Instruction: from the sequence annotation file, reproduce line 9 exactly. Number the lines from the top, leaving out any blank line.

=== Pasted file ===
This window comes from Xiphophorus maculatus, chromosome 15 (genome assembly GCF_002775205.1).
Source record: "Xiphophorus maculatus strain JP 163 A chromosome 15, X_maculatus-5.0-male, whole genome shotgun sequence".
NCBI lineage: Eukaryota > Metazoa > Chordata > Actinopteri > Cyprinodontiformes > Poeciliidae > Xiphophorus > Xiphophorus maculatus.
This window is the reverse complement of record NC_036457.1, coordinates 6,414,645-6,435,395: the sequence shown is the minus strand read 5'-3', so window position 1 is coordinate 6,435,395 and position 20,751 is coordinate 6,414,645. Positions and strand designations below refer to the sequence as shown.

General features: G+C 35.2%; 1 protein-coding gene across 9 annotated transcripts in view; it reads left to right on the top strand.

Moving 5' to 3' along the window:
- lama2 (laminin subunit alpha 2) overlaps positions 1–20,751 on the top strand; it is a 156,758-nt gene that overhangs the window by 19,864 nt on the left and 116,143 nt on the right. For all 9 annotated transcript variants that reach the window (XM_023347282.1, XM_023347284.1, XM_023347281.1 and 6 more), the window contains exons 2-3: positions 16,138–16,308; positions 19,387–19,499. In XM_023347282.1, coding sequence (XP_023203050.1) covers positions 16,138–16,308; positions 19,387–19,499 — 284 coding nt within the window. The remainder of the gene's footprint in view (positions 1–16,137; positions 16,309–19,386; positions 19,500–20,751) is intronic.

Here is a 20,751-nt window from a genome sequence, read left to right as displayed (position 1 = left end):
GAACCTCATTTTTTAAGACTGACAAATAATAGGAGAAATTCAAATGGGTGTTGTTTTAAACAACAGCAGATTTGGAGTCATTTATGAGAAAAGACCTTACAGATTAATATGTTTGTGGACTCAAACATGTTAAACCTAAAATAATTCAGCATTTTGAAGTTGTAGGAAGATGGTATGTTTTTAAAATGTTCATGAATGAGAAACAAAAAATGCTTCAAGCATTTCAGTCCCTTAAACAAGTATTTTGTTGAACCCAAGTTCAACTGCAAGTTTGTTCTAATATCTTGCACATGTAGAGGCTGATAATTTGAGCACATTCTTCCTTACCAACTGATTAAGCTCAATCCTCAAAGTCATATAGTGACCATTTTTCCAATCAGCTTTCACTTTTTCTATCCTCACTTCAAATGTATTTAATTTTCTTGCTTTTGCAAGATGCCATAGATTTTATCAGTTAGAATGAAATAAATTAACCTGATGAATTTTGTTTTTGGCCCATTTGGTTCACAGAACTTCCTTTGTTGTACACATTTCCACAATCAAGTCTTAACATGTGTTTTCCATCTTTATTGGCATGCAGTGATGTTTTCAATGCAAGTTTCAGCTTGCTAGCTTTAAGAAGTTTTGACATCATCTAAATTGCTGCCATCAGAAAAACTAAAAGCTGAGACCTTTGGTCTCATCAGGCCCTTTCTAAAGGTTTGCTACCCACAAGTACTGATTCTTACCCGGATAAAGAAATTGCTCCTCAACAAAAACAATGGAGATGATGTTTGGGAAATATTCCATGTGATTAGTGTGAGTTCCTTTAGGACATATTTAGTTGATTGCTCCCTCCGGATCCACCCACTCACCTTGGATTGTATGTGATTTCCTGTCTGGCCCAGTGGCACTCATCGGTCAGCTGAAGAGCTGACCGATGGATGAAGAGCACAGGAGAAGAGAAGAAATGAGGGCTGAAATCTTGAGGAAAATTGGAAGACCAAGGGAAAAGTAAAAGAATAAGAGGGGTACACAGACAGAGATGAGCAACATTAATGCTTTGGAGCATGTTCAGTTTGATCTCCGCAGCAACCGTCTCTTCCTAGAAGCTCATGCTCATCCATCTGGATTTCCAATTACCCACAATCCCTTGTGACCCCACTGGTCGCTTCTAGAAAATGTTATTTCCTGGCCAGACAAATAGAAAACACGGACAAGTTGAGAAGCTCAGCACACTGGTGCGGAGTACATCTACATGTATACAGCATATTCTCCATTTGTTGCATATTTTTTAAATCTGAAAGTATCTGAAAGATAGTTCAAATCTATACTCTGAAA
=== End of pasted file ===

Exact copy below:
GAACCTCATTTTTTAAGACTGACAAATAATAGGAGAAATTCAAATGGGTGTTGTTTTAAACAACAGCAGATTTGGAGTCATTTATGAGAAAAGACCTTACAGATTAATATGTTTGTGGACTCAAACATGTTAAACCTAAAATAATTCAGCATTTTGAAGTTGTAGGAAGATGGTATGTTTTTAAAATGTTCATGAATGAGAAACAAAAAATGCTTCAAGCATTTCAGTCCCTTAAACAAGTATTTTGTTGAACCCAAGTTCAACTGCAAGTTTGTTCTAATATCTTGCACATGTAGAGGCTGATAATTTGAGCACATTCTTCCTTACCAACTGATTAAGCTCAATCCTCAAAGTCATATAGTGACCATTTTTCCAATCAGCTTTCACTTTTTCTATCCTCACTTCAAATGTATTTAATTTTCTTGCTTTTGCAAGATGCCATAGATTTTATCAGTTAGAATGAAATAAATTAACCTGATGAATTTTGTTTTTGGCCCATTTGGTTCACAGAACTTCCTTTGTTGTACACATTTCCACAATCAAGTCTTAACATGTGTTTTCCATCTTTATTGGCATGCAGTGATGTTTTCAATGCAAGTTTCAGCTTGCTAGCTTTAAGAAGTTTTGACATCATCTAAATTGCTGCCATCAGAAAAACTAAAAGCTGAGACCTTTGGTCTCATCAGGCCCTTTCTAAAGGTTTGCTACCCACAAGTACTGATTCTTACCCGGATAAAGAAATTGCTCCTCAACAAAAACAATGGAGATGATGTTTGGGAAATATTCCATGTGATTAGTGTGAGTTCCTTTAGGACATATTTAGTTGATTGCTCCCTCCGGATCCACCCACTCACCTTGGATTGTATGTGATTTCCTGTCTGGCCCAGTGGCACTCATCGGTCAGCTGAAGAGCTGACCGATGGATGAAGAGCACAGGAGAAGAGAAGAAATGAGGGCTGAAATCTTGAGGAAAATTGGAAGACCAAGGGAAAAGTAAAAGAATAAGAGGGGTACACAGACAGAGATGAGCAACATTAATGCTTTGGAGCATGTTCAGTTTGATCTCCGCAGCAACCGTCTCTTCCTAGAAGCTCATGCTCATCCATCTGGATTTCCAATTACCCACAATCCCTTGTGACCCCACTGGTCGCTTCTAGAAAATGTTATTTCCTGGCCAGACAAATAGAAAACACGGACAAGTTGAGAAGCTCAGCACACTGGTGCGGAGTACATCTACATGTATACAGCATATTCTCCATTTGTTGCATATTTTTTAAATCTGAAAGTATCTGAAAGATAGTTCAAATCTATACTCTGAAA